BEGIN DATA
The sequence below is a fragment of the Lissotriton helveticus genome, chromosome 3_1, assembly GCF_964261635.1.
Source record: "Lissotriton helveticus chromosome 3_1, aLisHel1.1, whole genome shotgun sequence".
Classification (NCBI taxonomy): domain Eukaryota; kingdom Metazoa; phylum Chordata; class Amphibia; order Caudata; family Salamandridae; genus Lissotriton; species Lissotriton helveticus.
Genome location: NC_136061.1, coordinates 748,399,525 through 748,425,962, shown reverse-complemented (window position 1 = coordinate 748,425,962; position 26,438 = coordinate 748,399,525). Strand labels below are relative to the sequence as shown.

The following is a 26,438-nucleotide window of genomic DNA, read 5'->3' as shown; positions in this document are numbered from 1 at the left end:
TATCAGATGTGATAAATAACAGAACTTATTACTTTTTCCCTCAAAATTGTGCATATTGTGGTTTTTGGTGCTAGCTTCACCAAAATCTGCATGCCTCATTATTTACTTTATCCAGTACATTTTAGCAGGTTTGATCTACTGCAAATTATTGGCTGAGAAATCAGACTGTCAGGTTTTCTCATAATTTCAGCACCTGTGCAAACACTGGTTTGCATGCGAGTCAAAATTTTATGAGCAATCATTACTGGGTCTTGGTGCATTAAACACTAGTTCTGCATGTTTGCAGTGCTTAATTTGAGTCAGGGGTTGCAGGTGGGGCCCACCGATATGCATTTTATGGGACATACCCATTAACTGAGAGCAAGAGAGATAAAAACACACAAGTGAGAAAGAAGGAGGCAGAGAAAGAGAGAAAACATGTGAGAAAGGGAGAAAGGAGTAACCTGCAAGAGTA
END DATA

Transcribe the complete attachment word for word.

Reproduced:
The sequence below is a fragment of the Lissotriton helveticus genome, chromosome 3_1, assembly GCF_964261635.1.
Source record: "Lissotriton helveticus chromosome 3_1, aLisHel1.1, whole genome shotgun sequence".
Classification (NCBI taxonomy): domain Eukaryota; kingdom Metazoa; phylum Chordata; class Amphibia; order Caudata; family Salamandridae; genus Lissotriton; species Lissotriton helveticus.
Genome location: NC_136061.1, coordinates 748,399,525 through 748,425,962, shown reverse-complemented (window position 1 = coordinate 748,425,962; position 26,438 = coordinate 748,399,525). Strand labels below are relative to the sequence as shown.

The following is a 26,438-nucleotide window of genomic DNA, read 5'->3' as shown; positions in this document are numbered from 1 at the left end:
TATCAGATGTGATAAATAACAGAACTTATTACTTTTTCCCTCAAAATTGTGCATATTGTGGTTTTTGGTGCTAGCTTCACCAAAATCTGCATGCCTCATTATTTACTTTATCCAGTACATTTTAGCAGGTTTGATCTACTGCAAATTATTGGCTGAGAAATCAGACTGTCAGGTTTTCTCATAATTTCAGCACCTGTGCAAACACTGGTTTGCATGCGAGTCAAAATTTTATGAGCAATCATTACTGGGTCTTGGTGCATTAAACACTAGTTCTGCATGTTTGCAGTGCTTAATTTGAGTCAGGGGTTGCAGGTGGGGCCCACCGATATGCATTTTATGGGACATACCCATTAACTGAGAGCAAGAGAGATAAAAACACACAAGTGAGAAAGAAGGAGGCAGAGAAAGAGAGAAAACATGTGAGAAAGGGAGAAAGGAGTAACCTGCAAGAGTA